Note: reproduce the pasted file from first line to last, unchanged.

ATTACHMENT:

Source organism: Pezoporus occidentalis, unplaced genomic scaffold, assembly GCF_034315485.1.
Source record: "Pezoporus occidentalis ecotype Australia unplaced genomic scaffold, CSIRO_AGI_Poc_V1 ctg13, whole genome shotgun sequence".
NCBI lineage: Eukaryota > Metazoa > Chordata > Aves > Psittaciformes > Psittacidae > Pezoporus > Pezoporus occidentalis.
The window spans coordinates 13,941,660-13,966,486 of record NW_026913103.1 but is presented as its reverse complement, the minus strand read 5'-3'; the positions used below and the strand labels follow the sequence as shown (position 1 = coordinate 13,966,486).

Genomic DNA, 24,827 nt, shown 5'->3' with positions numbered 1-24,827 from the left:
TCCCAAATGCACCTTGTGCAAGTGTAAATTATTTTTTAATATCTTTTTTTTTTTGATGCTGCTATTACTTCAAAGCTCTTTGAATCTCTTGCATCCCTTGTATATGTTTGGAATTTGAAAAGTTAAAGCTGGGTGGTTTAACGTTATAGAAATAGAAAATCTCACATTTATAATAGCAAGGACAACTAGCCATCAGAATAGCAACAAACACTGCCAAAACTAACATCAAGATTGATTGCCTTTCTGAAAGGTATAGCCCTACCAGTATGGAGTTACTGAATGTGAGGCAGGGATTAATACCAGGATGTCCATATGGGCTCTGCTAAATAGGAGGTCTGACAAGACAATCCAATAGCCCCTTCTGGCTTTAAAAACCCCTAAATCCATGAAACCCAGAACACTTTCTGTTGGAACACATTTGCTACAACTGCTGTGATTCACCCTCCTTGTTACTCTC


Source organism: Pezoporus occidentalis, unplaced genomic scaffold, assembly GCF_034315485.1.
Source record: "Pezoporus occidentalis ecotype Australia unplaced genomic scaffold, CSIRO_AGI_Poc_V1 ctg13, whole genome shotgun sequence".
NCBI lineage: Eukaryota > Metazoa > Chordata > Aves > Psittaciformes > Psittacidae > Pezoporus > Pezoporus occidentalis.
The window spans coordinates 13,941,660-13,966,486 of record NW_026913103.1 but is presented as its reverse complement, the minus strand read 5'-3'; the positions used below and the strand labels follow the sequence as shown (position 1 = coordinate 13,966,486).

Genomic DNA, 24,827 nt, shown 5'->3' with positions numbered 1-24,827 from the left:
TCCCAAATGCACCTTGTGCAAGTGTAAATTATTTTTTAATATCTTTTTTTTTTTGATGCTGCTATTACTTCAAAGCTCTTTGAATCTCTTGCATCCCTTGTATATGTTTGGAATTTGAAAAGTTAAAGCTGGGTGGTTTAACGTTATAGAAATAGAAAATCTCACATTTATAATAGCAAGGACAACTAGCCATCAGAATAGCAACAAACACTGCCAAAACTAACATCAAGATTGATTGCCTTTCTGAAAGGTATAGCCCTACCAGTATGGAGTTACTGAATGTGAGGCAGGGATTAATACCAGGATGTCCATATGGGCTCTGCTAAATAGGAGGTCTGACAAGACAATCCAATAGCCCCTTCTGGCTTTAAAAACCCCTAAATCCATGAAACCCAGAACACTTTCTGTTGGAACACATTTGCTACAACTGCTGTGATTCACCCTCCTTGTTACTCTC